Cine y descubrimiento.
Creative Geography, Lev Kuleshov
Cine y cartografía (Niney)
Cine e imaginación
“THE CRUEL RADIANCE OF WHAT IS” James Agee
Nanook of the North (1922)
“I don’t think either of us knows what the rules and regulations of ethnographic filmmaking are. Our work fits awkwardly within anthropology, awkwardly within art, and awkwardly within cinema” Verena Pavarel
“It seems to be a mystification, this whole idea of a particular breed of ‘ethnographic filmmaker’ set apart from other image makers” Verena Pavarel
Michael Taussig. Mimesis and Alterity: A Particular History of the Senses.
John Berger. Modos de ver.
Le Maitres fous (1955)
Dead Birds (1963)
Forest of Bliss (1986)
“But I always struggled with the norms and forms of written anthropology. I felt I couldn’t express most of what I wanted to share in that way” Verena Pavarel
Fake Fruit Factory (1986)
“All documentary, just by its nature, is going to be inadequate” Ben Rivers
“Once you recognize that it’s impossible, then you’re freed of this burden of trying to say or show everything about someone” Lucien Castaing-Taylor
In and Out of Africa (1993)
“And then there are all these ways in which the moment somebody becomes aware of the camera, then they start performing for it. But rather than being false, this can actually reveal aspects of the person that would never appear if they were indifferent to the camera (…) The difference between the social actor and the filmic actor is really intricate. It can be subtle or complex, a difference of degree or kind. There are an infinity of performativities in life, and in all our films (…) These selves blend and merge into each other. It’s not as if one is true and one is false” Lucien Castaing-Taylor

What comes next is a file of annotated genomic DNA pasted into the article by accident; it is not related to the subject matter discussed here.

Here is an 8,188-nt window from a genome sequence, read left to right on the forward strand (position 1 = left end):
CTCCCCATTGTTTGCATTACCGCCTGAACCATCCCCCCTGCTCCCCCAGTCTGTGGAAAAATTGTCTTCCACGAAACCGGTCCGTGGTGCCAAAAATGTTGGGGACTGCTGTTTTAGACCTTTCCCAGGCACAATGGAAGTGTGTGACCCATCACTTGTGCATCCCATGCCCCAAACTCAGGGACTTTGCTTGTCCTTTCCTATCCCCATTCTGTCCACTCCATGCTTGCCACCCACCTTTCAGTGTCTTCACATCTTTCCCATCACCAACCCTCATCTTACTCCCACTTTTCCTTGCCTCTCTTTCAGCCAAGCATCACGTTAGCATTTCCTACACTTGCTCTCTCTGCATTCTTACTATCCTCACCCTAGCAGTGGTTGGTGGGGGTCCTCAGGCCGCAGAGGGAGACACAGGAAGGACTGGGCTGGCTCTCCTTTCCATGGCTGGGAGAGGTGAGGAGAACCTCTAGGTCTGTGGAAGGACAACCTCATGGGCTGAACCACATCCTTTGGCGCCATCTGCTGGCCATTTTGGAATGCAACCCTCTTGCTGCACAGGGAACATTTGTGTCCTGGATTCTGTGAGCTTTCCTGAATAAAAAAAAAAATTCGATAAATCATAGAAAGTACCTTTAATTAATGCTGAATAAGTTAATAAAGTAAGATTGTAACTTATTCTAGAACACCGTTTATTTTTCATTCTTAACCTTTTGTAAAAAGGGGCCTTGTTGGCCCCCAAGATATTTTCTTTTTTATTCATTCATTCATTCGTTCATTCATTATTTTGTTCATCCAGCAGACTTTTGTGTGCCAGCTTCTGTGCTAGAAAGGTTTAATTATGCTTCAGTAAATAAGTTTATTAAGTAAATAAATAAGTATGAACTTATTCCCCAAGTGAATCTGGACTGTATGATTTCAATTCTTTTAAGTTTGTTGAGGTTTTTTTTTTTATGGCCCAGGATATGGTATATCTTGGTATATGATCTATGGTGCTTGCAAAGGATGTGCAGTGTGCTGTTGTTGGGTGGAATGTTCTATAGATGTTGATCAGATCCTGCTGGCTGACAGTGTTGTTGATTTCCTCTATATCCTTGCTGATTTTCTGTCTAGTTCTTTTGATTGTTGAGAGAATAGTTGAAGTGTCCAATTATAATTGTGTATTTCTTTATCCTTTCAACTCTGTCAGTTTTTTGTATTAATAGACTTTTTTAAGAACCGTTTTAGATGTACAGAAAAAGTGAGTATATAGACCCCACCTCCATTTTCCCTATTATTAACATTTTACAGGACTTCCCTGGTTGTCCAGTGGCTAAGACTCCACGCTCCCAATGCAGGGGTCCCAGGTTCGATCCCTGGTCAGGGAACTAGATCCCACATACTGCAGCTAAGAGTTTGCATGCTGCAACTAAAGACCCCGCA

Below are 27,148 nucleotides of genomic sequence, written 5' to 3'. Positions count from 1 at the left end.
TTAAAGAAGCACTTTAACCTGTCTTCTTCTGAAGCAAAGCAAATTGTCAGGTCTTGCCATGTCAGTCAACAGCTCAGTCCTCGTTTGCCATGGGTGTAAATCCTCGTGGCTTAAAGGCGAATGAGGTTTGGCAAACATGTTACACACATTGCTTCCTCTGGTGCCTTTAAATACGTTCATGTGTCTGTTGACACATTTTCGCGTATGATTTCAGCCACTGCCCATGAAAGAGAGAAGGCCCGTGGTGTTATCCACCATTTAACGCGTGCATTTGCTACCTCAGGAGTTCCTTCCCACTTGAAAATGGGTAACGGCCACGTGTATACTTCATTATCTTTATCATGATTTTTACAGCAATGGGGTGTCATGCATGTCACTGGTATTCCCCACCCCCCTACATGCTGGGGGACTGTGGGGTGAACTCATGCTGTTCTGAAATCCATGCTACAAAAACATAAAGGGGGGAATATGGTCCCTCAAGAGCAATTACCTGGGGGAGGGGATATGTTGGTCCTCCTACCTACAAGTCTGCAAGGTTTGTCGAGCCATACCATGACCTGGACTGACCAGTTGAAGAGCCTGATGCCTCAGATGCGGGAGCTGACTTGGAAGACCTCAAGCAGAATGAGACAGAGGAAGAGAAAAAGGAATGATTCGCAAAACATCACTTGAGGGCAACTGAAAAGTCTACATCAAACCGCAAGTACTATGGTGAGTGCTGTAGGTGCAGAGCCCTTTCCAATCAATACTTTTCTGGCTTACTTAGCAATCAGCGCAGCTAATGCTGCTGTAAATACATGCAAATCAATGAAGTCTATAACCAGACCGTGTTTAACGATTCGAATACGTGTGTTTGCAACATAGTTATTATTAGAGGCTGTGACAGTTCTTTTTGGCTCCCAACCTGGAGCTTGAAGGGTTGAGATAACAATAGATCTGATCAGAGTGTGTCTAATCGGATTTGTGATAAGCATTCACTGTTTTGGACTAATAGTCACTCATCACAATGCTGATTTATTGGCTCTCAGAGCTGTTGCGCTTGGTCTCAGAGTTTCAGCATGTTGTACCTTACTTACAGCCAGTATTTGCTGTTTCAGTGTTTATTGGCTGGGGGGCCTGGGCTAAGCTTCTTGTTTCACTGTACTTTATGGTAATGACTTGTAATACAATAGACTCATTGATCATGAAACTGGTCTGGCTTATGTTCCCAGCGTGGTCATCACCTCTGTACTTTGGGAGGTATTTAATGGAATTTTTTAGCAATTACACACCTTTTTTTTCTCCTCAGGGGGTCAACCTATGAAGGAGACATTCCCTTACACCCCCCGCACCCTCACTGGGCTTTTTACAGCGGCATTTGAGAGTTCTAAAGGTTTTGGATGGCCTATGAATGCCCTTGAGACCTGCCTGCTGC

Un lac (2008). Phillipe Grandieux
“For me, there’s a dance between both fact and fiction, and between the filmmaker and the filmed. At the same time, and this is something totally different, we’re increasingly interested in the non-human, which has an agency of its own, even if we tend to overlook or deny it. We’re interested in the mutual constitution of the human and the non-human, whether animal, technological, or natural. Humans have increasingly receded from getting pride of place in our films. We try to relativize and resituate them in a much wider ecological sphere” Verena Pavarel
“It’s about that interplay of these layers of looking” Ben Rivers
Slow Action (2011)
Hobart, Mark (2000) After culture: anthropology as radical metaphysical critique.
Laura Marks, “Skin of the film”
“tactilismo, odorismo” Laszlo Moholy-Nagy
“Films are things that we consume and then that person becomes the consumed” Ben Rivers
“I do feel that even though I become really attached — even too attached — to people that I work with, if you’re moving from one subject to another, one group of subjects to another, there is an act of violence there, too” Lucien Castaing-Taylor
El suplicio de Cuauhtémoc, Leandro Izaguirre.
“I don’t think anyone’s necessarily exploiting anyone. You guys are so politically correct. If you find what I can only call the juste distance between filmmaker and filmed, even if each wants to get something — and probably something different — out of ir, that’s not necessarily exploitative. It can even be a kind of love, or a king of beneficence, on both sides” Verena Pavarel
“I guess it’s more that the film and the life lived making it are intricately linked, and that the film is about this moment between me the filmmaker and the person or people in the film” Ben Rivers
“I also think it’s a problem when films that deal with outsiders or Third or Fourth World subjects are automatically called ethnographic” Verena Pavarel
“Sublimated racism…” Lucien Castaing-Taylor
“We also have a profound attachment to the real, as something, a kind of surplus or excess that exceeds the maker’s intentions, that is different from most artists and even most documentarians. It’s an aesthetic as well as an ethical attachment” Verena Pavarel
Trinh Minh-ha. Ressemblage (1083).